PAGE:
Nevertheless, I did decide that it was my duty, as a food blogger, to catch two of the current films playing that are devoted to foodie issues. I see that both movies are now finished in Hamilton (It doesn’t take long, does it?), but they will probably soon be available in DVD or “on demand” form. I wish I could say I really enjoyed them but —
“Fed Up” is a documentary, narrated by Katie Couric, produced by “An Inconvenient Truth’s” Laurie Dune and directed by Stephanie Soechtig. It’s a slick and compelling American documentary about the perils of childhood obesity and how the food industry is complicit in promoting this health problem. Much of the film covers issues that most of us are sort of vaguely aware of, but there are some truly horrifying statistics: For example, “at the current rate, 95 percent of the U.S. population will be obese in 20 years”. “Before 1980, type 2 diabetes was unknown in adolescents — by 2010, there are over 50,000 young people who have it.” “This is the first generation of young Americans who will have a lower life expectancy than their parents.”
It was surprising to find out that, contrary to what I have always thought, a calorie is not just a calorie. The film demonstrates this idea by comparing a 160 calorie handful of raw almonds to a 160 calorie glass of soda. Apparently, the sugar in the soda rushes immediately into the liver where it triggers a surge of insulin which turns the calories into fat. The almonds have a lot of fibre and the chewing and digestion takes a much longer time, allowing the calories to be better burned off as energy, as well as producing feelings of satiety.
The twin demons of the documentary are the food industry which has the power to influence governments — for example, making the tomato sauce on pizza qualify as a vegetable in school cafeterias; and excessive sugar which has been added to all sorts of prepared foods and is causing type 2 diabetes. Much is made of the fact that the food industry successfully lobbied to have daily percentages of sugar deleted from food labels (check it out, it’s true), the way that percentages of sodium, cholesterol, trans fats, and so on, now are all listed.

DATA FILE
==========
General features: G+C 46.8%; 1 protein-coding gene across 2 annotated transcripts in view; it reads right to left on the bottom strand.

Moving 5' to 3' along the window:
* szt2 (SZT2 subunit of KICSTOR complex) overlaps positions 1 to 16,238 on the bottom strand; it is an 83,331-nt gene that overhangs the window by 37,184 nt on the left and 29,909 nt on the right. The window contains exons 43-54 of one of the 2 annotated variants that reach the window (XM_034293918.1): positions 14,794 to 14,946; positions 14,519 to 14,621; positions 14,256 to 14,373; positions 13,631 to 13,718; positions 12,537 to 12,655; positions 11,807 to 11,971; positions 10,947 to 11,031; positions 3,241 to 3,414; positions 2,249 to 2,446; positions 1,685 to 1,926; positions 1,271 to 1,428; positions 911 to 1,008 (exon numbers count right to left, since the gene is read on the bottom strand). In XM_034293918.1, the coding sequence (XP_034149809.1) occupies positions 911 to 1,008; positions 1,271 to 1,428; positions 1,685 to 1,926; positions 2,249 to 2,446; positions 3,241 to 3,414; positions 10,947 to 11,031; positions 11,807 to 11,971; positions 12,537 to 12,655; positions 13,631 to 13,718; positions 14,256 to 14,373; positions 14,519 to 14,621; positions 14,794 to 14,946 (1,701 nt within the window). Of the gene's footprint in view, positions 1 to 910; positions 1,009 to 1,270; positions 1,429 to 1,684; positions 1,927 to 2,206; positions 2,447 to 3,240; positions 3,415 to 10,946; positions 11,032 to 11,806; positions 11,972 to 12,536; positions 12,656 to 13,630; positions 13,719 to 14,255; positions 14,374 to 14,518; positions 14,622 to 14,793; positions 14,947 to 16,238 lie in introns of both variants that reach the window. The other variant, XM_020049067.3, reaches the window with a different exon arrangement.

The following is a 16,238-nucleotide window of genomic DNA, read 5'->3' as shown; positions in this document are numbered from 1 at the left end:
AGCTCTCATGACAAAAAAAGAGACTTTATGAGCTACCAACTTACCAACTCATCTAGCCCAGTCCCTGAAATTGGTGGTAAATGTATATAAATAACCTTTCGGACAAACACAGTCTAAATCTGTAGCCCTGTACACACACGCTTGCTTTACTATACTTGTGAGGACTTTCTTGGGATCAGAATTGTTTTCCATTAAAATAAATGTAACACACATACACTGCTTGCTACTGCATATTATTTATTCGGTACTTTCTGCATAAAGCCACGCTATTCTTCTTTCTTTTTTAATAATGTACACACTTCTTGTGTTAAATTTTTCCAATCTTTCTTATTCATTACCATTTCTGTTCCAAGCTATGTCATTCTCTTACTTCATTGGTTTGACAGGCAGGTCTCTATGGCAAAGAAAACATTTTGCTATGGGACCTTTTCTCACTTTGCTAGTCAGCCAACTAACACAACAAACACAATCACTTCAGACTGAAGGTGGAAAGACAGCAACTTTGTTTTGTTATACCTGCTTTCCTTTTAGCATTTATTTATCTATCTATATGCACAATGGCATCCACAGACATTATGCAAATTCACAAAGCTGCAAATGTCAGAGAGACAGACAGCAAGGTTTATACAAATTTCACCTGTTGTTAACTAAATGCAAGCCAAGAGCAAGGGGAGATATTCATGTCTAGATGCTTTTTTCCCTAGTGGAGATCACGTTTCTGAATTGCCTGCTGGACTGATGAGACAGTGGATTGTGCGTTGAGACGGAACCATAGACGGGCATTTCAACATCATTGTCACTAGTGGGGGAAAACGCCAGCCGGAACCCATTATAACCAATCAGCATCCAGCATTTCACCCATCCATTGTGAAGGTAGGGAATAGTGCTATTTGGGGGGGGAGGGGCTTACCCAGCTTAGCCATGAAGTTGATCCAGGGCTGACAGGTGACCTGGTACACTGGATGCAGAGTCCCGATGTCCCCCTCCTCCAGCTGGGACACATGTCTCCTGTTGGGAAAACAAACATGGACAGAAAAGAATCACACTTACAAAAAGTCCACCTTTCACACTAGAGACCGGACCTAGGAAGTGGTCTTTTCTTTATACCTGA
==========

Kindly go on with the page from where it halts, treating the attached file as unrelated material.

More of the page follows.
I remain wary, however, of considering one food, or one food group as being the culprit in all eating disorders. I did go home and start looking in my refrigerator, expecting to find that the orange juice would be the worst offender. (It was pretty bad — 23 grams of sugar in a cup). But I was astounded to find out that the “healthy” yogurt that I like to eat has 18 grams of sugar in a cup and the bread and skim milk also contain fairly large amounts. I later found out that 4 grams of sugar are equal to one teaspoon and that the World Health Organization suggests that sugar should only form 5% of a healthy diet.